Hardwood, laminate and vinyl flooring is a popular choice for homeowners across SA. These flooring options are low maintenance, increase the value of your property and last for years. But a greenhouse effect on one of these flooring options can be very harmful and damage your floor.
What is the Greenhouse effect?
Most commonly occurs in holiday homes. The Greenhouse effect occurs when a house / dwelling remains closed for a prolonged period of time and there is limited airflow through the house. Warm sunlight streams through the windows, this generates heat inside the house and results in condensation and humidity building up inside, and eventually causes the floor to swell, peak, cup or lift. Refer photos below.
ABOVE: Peaking floors in a closed holiday home, locking system is now damaged
ABOVE: Cupping flooring in a closed holiday home
When you return to the house, open the windows and put on the air conditioner the floor shrinks and may return to normal or already be damaged beyond repair.
How will you Know if your flooring has been damaged by this greenhouse effect?
With a floating floor installation there will always be a certain amount of shrinkage and expansion, as the flooring responds to the heat, humidity and sunlight it is exposed to. Flooring that has been damaged by the Greenhouse effect will have abnormal swelling and shrinkage that will cause the planks to warp, look undulated or have an uneven surface. Remember seasonal gapping is normal.
How to avoid the Greenhouse effect in your home?
For wood, laminate and vinyl flooring to remain unaffected the temperature in the house needs to remain between 15-27 degrees celcius all year around with a relative humidity between 30-50%. We highly recommend a humidity reader to homeowners so they can monitor and keep track of the conditions in their home. Depending on the readings, some homes may require a humidifier or a dehumidifier. Temperature and humidity levels must be maintained at all times even when the house is empty.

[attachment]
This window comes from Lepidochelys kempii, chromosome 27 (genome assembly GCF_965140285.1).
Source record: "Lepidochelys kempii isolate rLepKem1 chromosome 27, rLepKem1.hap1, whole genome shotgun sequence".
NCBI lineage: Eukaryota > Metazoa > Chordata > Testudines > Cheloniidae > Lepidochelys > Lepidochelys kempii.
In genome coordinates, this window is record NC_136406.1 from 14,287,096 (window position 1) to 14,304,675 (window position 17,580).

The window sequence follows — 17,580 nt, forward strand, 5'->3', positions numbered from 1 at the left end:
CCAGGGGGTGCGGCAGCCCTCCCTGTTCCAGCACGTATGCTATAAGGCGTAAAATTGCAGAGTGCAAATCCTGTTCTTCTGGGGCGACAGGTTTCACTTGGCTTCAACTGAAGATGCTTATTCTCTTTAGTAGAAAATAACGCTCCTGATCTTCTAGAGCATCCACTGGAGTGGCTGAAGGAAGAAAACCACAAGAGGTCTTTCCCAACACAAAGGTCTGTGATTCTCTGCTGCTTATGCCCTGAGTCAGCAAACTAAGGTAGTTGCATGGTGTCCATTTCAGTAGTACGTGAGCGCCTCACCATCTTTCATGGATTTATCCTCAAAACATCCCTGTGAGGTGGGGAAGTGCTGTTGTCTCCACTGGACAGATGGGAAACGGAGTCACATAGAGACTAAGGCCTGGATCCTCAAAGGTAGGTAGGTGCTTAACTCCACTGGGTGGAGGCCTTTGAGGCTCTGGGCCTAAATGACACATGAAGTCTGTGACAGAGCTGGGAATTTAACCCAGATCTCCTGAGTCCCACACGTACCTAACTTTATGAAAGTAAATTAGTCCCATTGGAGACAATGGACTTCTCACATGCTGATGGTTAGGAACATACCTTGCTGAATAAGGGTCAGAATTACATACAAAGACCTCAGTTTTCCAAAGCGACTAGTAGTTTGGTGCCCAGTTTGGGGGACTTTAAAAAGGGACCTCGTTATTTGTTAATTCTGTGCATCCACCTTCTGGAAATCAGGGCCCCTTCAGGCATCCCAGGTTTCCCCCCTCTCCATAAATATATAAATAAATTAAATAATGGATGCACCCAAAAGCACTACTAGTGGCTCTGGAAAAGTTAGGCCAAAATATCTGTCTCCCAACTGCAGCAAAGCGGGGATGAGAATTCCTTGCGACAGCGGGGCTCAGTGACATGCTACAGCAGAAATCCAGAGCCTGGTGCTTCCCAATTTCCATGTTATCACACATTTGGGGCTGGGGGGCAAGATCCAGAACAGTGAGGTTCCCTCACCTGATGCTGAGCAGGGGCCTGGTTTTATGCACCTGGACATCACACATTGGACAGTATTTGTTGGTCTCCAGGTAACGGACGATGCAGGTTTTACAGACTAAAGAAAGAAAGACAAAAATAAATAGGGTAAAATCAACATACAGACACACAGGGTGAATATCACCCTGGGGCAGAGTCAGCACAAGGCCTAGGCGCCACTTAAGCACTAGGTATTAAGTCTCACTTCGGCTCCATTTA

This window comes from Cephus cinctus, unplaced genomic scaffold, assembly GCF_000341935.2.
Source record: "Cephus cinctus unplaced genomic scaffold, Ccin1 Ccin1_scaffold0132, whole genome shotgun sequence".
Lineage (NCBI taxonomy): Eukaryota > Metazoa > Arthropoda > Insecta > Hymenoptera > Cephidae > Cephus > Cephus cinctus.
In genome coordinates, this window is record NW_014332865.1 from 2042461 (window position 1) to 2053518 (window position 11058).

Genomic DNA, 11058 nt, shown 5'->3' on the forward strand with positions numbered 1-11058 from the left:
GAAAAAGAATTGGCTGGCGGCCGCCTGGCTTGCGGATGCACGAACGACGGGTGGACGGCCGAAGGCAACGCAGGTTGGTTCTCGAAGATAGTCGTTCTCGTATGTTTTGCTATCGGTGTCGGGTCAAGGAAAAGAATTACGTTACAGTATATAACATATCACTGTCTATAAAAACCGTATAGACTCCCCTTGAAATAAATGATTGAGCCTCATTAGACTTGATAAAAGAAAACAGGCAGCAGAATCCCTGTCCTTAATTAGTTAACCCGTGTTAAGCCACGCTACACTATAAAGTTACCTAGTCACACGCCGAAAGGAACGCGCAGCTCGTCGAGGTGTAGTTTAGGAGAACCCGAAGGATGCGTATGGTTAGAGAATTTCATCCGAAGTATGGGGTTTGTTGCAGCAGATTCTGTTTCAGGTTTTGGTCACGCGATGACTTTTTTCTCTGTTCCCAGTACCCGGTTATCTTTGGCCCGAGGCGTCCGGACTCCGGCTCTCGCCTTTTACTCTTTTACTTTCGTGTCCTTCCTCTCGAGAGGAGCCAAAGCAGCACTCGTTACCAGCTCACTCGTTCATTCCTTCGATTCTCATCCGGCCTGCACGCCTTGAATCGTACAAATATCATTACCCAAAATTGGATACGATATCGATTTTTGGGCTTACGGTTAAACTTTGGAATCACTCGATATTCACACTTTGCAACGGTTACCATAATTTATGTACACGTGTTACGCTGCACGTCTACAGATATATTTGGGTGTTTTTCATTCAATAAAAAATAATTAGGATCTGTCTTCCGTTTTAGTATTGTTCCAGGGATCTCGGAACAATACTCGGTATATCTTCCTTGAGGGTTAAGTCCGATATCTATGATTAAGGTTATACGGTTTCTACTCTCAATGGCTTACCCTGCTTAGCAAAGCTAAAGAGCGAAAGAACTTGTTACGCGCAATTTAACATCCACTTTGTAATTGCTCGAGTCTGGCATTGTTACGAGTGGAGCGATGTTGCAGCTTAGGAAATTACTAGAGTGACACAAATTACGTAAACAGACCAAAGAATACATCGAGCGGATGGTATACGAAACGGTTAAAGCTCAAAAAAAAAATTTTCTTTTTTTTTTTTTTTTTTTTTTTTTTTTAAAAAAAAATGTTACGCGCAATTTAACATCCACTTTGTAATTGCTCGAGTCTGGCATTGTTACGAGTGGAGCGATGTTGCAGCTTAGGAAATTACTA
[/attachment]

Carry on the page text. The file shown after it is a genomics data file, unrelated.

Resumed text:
Try these handy tips to protect and improve the performance of a floating floor or wood based floor in a holiday home.
- If possible arrange for a friend/reliable/trustworthy person to open up the dwelling to allow airflow through the home/office, at least once a week. This does not mean just the front door, open up as many openings as possible to stabilise the interior temperature and let this have a time span of at least 1hour. Then one can close up again.
- If the dwelling is a new build, various other options are open to be used, i.e. install Heat extractor fans, exhausting into the ceiling or outside, that are thermostatically controlled to kick in at 28°C, or insert air blocks/bricks in the apexes of the structure, this will allow a large percentage of the built up heat to escape.
- Protect the floor surface from direct sunlight/UV, by either having a protective film over/on top of the glass(highest possible UV protection rating) on the inside glass surface. This will serve 2 functions, protect the floor and all the clients possessions from fading and controlling the heat build-up within the dwelling.
- It is recommended that the expansion gaps provided around all vertical surfaces are increased by at least 20% more than the specified gap required by the manufacturer/supplier, i.e. 10mm normal, holiday home at least 12mm. Remembering that the flooring must not be pinned down or trapped, that it cannot expand and contract freely.